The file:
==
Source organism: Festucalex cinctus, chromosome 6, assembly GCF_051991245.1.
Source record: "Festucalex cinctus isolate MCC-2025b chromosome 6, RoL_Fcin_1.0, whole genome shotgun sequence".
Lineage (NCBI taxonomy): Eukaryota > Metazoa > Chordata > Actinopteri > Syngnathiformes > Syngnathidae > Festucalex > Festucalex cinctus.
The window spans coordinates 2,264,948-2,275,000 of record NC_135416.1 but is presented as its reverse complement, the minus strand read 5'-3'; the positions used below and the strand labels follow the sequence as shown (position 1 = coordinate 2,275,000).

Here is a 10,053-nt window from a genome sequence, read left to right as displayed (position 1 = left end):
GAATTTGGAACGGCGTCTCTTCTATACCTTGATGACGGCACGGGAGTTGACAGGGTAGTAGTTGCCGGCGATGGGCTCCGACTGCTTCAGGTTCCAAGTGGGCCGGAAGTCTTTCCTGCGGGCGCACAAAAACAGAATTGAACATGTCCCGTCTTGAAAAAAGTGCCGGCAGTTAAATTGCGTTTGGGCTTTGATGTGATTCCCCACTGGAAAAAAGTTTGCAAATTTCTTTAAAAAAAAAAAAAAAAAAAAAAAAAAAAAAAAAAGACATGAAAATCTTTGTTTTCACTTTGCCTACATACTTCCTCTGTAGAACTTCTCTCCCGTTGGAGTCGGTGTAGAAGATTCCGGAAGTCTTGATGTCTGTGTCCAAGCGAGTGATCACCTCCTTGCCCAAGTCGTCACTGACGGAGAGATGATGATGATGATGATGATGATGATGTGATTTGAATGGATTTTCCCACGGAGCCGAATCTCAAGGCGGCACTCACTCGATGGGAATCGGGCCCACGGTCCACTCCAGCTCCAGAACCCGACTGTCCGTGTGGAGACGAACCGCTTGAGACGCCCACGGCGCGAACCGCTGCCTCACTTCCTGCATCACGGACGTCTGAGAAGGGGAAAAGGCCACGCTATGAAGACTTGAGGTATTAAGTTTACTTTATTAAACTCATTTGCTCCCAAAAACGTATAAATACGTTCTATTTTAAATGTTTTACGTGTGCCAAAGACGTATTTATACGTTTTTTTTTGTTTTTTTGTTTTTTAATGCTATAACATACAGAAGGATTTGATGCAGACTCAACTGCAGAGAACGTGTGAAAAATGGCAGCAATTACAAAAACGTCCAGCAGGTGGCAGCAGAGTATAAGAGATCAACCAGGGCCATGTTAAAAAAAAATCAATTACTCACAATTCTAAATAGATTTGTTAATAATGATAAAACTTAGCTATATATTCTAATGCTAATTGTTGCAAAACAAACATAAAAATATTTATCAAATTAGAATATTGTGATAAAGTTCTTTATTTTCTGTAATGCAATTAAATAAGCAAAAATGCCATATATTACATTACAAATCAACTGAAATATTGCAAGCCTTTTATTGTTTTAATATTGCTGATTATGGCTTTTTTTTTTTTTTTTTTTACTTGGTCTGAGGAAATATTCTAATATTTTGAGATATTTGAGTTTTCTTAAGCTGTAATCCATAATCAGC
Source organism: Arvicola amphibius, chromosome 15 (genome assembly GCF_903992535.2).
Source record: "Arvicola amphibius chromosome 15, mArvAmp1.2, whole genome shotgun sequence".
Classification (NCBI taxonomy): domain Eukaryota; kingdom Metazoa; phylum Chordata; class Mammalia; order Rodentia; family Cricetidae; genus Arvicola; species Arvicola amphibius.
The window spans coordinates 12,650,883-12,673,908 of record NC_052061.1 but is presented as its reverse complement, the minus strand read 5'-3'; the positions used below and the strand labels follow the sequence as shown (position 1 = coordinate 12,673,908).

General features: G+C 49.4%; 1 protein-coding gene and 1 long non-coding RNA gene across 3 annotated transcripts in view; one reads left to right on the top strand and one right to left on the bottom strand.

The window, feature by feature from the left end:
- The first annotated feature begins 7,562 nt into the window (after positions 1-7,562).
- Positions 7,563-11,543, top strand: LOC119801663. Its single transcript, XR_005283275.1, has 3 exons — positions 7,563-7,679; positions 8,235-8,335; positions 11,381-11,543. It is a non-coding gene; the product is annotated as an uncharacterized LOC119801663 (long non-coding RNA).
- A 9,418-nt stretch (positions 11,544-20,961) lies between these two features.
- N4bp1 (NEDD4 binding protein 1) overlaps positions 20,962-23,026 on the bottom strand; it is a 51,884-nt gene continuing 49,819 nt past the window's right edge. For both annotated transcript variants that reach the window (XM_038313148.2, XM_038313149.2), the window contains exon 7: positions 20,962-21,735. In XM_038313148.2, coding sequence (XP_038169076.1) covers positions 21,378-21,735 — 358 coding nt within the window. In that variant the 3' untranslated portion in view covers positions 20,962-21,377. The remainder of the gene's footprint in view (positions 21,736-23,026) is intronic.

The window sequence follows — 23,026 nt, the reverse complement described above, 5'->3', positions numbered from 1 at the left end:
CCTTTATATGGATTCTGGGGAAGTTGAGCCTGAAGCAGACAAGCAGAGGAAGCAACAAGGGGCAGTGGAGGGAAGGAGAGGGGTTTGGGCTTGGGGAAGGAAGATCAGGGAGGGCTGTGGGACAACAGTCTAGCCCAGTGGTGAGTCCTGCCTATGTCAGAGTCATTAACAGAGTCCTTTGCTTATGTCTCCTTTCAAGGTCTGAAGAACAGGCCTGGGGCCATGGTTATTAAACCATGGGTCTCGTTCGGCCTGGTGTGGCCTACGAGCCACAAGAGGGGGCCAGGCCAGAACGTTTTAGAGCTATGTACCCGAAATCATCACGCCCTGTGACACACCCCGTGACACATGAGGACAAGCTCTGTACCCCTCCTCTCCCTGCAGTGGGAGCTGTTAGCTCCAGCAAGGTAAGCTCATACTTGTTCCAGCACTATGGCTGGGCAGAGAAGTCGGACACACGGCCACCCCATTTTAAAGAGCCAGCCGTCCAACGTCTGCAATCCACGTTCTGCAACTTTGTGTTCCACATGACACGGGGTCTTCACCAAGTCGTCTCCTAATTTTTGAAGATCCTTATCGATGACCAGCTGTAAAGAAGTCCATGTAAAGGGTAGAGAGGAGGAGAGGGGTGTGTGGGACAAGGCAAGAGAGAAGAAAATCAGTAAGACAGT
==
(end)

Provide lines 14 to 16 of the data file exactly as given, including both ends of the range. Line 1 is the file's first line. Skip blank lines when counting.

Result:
- Positions 7,563-11,543, top strand: LOC119801663. Its single transcript, XR_005283275.1, has 3 exons — positions 7,563-7,679; positions 8,235-8,335; positions 11,381-11,543. It is a non-coding gene; the product is annotated as an uncharacterized LOC119801663 (long non-coding RNA).
- A 9,418-nt stretch (positions 11,544-20,961) lies between these two features.
- N4bp1 (NEDD4 binding protein 1) overlaps positions 20,962-23,026 on the bottom strand; it is a 51,884-nt gene continuing 49,819 nt past the window's right edge. For both annotated transcript variants that reach the window (XM_038313148.2, XM_038313149.2), the window contains exon 7: positions 20,962-21,735. In XM_038313148.2, coding sequence (XP_038169076.1) covers positions 21,378-21,735 — 358 coding nt within the window. In that variant the 3' untranslated portion in view covers positions 20,962-21,377. The remainder of the gene's footprint in view (positions 21,736-23,026) is intronic.